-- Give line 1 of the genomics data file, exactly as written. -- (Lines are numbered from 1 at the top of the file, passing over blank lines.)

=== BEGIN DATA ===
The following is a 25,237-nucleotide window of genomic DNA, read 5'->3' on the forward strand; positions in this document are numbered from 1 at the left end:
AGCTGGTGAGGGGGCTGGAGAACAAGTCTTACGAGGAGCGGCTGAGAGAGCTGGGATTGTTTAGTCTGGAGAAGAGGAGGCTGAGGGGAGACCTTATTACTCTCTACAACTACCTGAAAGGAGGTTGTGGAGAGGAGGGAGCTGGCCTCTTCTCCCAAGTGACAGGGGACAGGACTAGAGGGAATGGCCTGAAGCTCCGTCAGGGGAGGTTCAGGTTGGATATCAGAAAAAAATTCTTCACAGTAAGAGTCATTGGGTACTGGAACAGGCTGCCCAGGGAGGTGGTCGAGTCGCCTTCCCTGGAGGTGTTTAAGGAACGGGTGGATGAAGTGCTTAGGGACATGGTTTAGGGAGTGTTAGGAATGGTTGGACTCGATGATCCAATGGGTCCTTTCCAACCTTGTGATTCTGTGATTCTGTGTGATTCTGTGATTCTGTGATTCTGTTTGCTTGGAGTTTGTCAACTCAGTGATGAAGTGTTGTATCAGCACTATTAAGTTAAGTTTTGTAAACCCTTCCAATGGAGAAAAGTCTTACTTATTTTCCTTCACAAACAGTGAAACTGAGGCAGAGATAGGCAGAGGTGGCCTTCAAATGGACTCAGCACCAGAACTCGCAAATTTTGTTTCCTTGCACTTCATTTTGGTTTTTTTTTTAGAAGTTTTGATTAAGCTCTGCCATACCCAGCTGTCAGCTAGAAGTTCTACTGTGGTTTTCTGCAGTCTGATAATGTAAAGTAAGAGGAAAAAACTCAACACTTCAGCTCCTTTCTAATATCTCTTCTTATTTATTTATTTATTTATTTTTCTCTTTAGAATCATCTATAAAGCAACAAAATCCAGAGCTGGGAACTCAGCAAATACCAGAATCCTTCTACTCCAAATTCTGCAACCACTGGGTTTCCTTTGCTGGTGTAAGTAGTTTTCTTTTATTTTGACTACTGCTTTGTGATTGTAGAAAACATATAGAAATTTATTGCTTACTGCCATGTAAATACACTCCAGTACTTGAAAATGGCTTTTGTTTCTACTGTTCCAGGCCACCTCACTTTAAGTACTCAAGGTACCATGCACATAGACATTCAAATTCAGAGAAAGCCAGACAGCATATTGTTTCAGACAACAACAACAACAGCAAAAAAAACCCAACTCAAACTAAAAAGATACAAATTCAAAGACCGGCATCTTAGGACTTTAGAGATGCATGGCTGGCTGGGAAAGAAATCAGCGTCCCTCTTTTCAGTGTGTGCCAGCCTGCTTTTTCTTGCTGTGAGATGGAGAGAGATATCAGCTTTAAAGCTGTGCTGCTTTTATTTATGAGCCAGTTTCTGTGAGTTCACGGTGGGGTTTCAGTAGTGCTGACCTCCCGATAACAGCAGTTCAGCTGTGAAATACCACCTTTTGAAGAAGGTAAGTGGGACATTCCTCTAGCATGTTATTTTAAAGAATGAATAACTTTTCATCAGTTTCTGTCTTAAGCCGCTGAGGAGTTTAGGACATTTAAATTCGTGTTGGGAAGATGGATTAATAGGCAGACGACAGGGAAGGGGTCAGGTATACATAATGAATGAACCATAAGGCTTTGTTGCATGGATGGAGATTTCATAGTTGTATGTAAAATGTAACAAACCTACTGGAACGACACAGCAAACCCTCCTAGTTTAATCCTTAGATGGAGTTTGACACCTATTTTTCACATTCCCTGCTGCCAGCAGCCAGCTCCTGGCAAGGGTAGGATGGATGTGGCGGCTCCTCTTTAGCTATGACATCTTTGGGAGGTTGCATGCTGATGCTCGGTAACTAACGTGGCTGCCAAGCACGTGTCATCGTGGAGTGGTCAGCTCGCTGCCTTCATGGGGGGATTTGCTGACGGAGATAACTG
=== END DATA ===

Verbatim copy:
The following is a 25,237-nucleotide window of genomic DNA, read 5'->3' on the forward strand; positions in this document are numbered from 1 at the left end: